Ouch — I have a scratched cornea!
How do I treat a scratch on my eyeball?
Ouch! Scratches on the cornea, the clear outer layer of the eyeball, may be quite painful. While it may heal on its own, seeing a health care provider can help prevent infection and if needed, provide necessary treatment.
Eyeball scratches, also called corneal abrasions, may have a number of causes:
- Damaged or badly fitted contact lenses
- Improper sterilization or leaving a contact lens in for too long
- Tiny objects and bits of debris, such as dirt, insects, or sand
- Larger foreign objects, such as fingernails, toys, sheets of paper, sports gear, combs, or tree branches
This injury to the eye could also result in tearing, redness, blurred vision, sensitivity to light, or increased involuntary blinking.
Corneal abrasions usually heal quickly (within a few days) and are generally simple to manage. A health care provider or ophthalmologist (a medical doctor trained to provide eye care and surgery) may first use fluorescent-staining eye drops and a special light to look for scratches. After examining you, they might remove any foreign objects remaining in the eye and prescribe treatments, including antibiotic eye drops or ointment to prevent infection and medicine to control pupil dilation. They may also recommend acetaminophen or ibuprofen for pain. Although some of these options may be available over-the-counter, it's still wise to seek medical care rather than trying to treat yourself. Your provider might also suggest wearing sunglasses with ultraviolet (UV) light protection, or using an eye-patch, if that is preferred, to help minimize any discomfort while the cornea heals.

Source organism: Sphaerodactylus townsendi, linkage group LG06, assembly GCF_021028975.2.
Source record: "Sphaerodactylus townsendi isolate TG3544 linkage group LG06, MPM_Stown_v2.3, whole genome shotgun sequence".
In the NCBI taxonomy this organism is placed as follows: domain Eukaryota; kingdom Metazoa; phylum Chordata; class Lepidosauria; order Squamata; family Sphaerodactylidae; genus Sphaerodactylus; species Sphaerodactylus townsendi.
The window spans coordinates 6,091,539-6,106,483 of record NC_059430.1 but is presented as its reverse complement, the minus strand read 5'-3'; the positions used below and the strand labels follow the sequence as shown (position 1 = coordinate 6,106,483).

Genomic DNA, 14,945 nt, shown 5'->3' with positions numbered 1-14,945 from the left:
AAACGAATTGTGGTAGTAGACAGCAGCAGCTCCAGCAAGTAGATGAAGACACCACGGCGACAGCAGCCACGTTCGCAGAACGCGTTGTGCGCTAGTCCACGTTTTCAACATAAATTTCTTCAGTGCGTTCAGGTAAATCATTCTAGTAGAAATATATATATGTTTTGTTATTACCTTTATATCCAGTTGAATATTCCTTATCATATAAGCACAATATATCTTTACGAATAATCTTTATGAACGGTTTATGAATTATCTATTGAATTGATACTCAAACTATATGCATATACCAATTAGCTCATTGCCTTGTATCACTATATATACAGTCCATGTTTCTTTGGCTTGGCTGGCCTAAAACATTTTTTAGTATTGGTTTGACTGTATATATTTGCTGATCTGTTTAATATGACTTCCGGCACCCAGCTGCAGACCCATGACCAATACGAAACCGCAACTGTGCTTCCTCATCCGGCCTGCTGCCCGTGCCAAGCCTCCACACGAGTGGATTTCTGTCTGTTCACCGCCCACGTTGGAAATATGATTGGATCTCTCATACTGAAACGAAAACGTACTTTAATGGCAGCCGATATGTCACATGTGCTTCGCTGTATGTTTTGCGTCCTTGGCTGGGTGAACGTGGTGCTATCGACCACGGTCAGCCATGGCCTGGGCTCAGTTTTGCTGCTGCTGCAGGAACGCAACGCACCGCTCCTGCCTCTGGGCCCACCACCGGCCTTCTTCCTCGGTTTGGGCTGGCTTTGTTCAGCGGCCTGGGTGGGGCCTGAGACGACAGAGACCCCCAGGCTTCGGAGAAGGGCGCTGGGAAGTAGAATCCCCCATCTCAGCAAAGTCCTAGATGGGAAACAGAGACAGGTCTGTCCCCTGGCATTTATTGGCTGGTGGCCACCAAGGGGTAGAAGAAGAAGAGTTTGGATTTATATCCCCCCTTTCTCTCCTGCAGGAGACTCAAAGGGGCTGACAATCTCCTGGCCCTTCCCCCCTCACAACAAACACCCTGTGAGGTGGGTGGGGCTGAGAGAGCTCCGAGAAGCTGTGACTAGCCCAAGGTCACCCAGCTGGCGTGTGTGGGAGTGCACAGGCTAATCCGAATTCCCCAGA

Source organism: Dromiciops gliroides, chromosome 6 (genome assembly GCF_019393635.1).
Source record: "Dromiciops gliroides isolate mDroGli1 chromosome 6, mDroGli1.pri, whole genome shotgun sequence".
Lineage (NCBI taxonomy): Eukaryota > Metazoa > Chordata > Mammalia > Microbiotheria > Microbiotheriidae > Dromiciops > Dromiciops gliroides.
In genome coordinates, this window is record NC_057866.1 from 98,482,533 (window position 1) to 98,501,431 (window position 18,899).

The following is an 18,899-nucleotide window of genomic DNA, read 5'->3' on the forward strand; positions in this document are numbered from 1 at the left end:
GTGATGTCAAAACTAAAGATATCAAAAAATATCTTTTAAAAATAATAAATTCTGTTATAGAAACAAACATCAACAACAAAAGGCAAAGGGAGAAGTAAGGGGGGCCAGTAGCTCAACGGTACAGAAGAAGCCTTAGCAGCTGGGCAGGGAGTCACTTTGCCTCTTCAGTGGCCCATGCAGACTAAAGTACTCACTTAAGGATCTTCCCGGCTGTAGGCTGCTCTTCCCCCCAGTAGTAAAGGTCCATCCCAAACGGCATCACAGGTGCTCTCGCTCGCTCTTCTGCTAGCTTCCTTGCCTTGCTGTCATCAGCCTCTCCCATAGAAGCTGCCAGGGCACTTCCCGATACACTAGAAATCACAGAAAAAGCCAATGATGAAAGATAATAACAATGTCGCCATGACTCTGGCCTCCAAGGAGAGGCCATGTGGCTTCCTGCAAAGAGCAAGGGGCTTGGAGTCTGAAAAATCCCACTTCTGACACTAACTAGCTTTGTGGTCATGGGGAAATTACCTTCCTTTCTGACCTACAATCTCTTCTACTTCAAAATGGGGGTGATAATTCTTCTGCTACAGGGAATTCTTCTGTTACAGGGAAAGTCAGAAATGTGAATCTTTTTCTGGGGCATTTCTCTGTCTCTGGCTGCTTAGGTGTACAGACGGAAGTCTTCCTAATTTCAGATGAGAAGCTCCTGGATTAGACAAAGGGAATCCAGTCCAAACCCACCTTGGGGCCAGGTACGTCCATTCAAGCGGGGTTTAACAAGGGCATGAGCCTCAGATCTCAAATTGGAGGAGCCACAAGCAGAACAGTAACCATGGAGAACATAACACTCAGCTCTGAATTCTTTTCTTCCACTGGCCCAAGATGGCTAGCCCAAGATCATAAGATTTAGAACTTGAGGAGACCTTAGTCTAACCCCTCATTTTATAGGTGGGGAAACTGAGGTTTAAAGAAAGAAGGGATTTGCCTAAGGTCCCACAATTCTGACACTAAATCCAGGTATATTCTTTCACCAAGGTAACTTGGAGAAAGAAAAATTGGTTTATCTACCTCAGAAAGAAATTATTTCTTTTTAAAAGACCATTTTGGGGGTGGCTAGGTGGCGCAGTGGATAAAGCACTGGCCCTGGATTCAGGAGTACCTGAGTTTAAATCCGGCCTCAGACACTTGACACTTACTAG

If left untreated, eye injuries may become seriously infected and could threaten your vision. Until you get yourself checked out, it's wise to avoid the activity that caused the abrasion. If you think your eye is hurting from a contact lens, it's recommended not to put the lens in again until a health care provider suggests it's okay to do so. If you think it might be a small piece of dust or debris, you could try flushing your eye with lots of water. If no water is immediately available to you, you may consider moving your upper eyelid over your lower eyelid to stimulate the release of tears to flush your eye out.
If this information has opened your eyes to a new interest in optimal ocular health in general, you might be interested in taking a peek at the National Eye Institute, part of the National Institutes of Health (NIH).
Here's lookin' at you,
Originally published Jul 25, 2003
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